- The Chinese hashrate dropped by 50% in the past month as miners seek to relocate their business.
- Miners are looking westwards to places like the US, Kazakhstan, or Russia to establish their new mining facilities.
- BTC expenditures have increased as miners require additional funds to relocate.
- After the Chinese exodus, low energy expenditure is no longer predominant in creating a sustainable business model.
The Chinese decision to shut down operations continues as reports highlight 90% of all Chinese mining operations will be closed. Chinese mining accounted for 65% to 70% of the global hashrate, and since the ban’s enforcement, centralized hashrate control in the region steadily decreased. The overall global hashrate contracted by 29.6% since its all-time high in May.
Mining is Seeking a Way Out
According to Blockchain data, the global mining hashrate is continuing to decrease, reaching a six-month low of 110 TH/s. In addition, miners seek to relocate their mining equipment after Chinese authorities have started enforcing their mining ban across the country. It is reported that the biggest Chinese mining pools, AntPool and F2Pool, have seen their hashrate decrease by 58%, respectively 56%.
Mining has also experienced a decline despite some reports that the exodus will make Bitcoin mining “more accessible.” The global difficulty adjusted 25 trillion to approximately 19 trillion, with a 16.9% decline expected to occur in the upcoming weeks. However, as network latency occurs, the network is expected to generate additional mismatches in block validations, seeing the miner’s rewards decrease.
The Bitcoin network will continue to suffer in the near term, as mining hardware will be shut down until relocation is final. In November 2020, most of the Chinese mining hardware relocated to find “cheaper energy,” causing the hashrate to plummet. It is reported that the hashrate decreased by 40%. While the 2020 and 2021 event dynamics are somewhat comparable, they exhibit similarities in how the hashrate can restore itself.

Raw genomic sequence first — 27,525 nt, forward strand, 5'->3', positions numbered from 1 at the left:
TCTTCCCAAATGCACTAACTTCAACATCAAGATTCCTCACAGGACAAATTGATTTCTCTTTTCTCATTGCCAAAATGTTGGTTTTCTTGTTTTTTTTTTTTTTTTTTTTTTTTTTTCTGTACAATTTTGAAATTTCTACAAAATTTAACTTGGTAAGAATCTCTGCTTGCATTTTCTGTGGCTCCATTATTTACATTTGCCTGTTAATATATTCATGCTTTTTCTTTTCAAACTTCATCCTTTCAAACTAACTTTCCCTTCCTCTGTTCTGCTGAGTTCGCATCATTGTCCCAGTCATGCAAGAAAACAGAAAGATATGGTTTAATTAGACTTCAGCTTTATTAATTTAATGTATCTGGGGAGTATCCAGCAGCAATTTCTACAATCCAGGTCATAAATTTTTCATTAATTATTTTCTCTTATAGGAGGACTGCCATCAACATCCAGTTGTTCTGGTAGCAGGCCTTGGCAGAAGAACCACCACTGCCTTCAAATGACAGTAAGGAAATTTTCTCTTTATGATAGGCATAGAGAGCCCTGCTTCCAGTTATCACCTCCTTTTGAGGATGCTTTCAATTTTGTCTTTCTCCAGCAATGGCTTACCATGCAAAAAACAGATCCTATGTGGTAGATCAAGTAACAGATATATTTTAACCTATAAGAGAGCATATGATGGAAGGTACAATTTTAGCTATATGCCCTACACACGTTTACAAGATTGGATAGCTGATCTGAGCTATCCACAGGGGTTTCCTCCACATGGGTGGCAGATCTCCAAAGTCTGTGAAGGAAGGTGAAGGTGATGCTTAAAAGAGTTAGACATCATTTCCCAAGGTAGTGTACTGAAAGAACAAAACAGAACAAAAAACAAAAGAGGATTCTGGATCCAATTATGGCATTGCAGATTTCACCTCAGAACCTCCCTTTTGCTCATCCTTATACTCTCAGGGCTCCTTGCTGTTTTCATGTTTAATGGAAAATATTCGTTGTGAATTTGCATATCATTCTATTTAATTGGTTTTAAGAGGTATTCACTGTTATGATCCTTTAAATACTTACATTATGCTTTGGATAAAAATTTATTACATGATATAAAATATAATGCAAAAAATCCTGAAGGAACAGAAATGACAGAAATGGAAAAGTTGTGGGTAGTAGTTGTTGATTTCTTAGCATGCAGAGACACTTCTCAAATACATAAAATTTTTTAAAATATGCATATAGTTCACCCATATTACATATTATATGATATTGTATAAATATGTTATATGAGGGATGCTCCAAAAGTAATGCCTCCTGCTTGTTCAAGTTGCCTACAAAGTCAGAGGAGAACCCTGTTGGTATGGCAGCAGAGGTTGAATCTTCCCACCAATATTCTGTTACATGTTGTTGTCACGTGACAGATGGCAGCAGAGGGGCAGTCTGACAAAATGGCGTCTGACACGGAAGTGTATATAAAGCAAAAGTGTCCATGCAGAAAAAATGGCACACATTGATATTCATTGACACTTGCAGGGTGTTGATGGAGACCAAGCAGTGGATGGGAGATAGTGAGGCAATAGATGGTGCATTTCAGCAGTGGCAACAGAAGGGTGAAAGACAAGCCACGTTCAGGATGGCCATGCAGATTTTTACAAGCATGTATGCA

On the Flipside
- Previous occurrences have shown that mining hashrates and difficulty will restore to normal.
- China focuses on CBDC digital currency to enforce control and surveillance by displacing Bitcoin as the preferred digital means of payment.
- Fenghua International Transportation is helping relocate mining machines outside China.
- The hashrate decrease is not directly correlated to Bitcoin’s price decrease as the network is not becoming weaker.
Saved by the West
According to Nic Carter, miners are no longer incentivized by low energy costs. Political stability and regulatory cryptocurrency measures are currently the pillars for miner’s decision-making. Mining relocation is already ongoing, as social media posts highlight mining operators are shipping their equipment to places like Kazakhstan, Russia, or The US.
Following the enforcement of the Chinese mining ban, new opportunities emerged for western countries to facilitate access to crypto mining. El Salvador announced plans for Volcanic mining, Texas governor Greg Abbott, welcomed Bitcoin miners. Additionally, Foundry USA, a mining pool subsidiary of Digital Currency Group, accounted for a 15% hashrate increase.
Mining opportunities are limited, with only a handful of countries catering to high electrical demands. Still, the Chinese mining exodus is not as impactful as initially thought. What’s more, shifting the core of the hashrate outside China will decrease concerns of mining centralization.
China Still Has a High Carbon Footprint
Chinese authorities argue their decision to ban mining as a way to decrease carbon emissions. However, China’s dependency on coal mining is contradicting their actions. A report emphasized the country plans on increasing its coal mining, adding three times more power plants in 2020.
Furthermore, Bitcoin mining facilitates “capital outflow,” according to a report. Erik Wilgenhof Plante, a Maltese COO, highlighted “local authorities can make deals with miners, often without the knowledge of the central government,” which also adds another dimension to the ban. Chinese authorities want to decrease corruption and enhance control over the capital that goes outside of China. To that end, they used the mining ban as a way to combat corruption.
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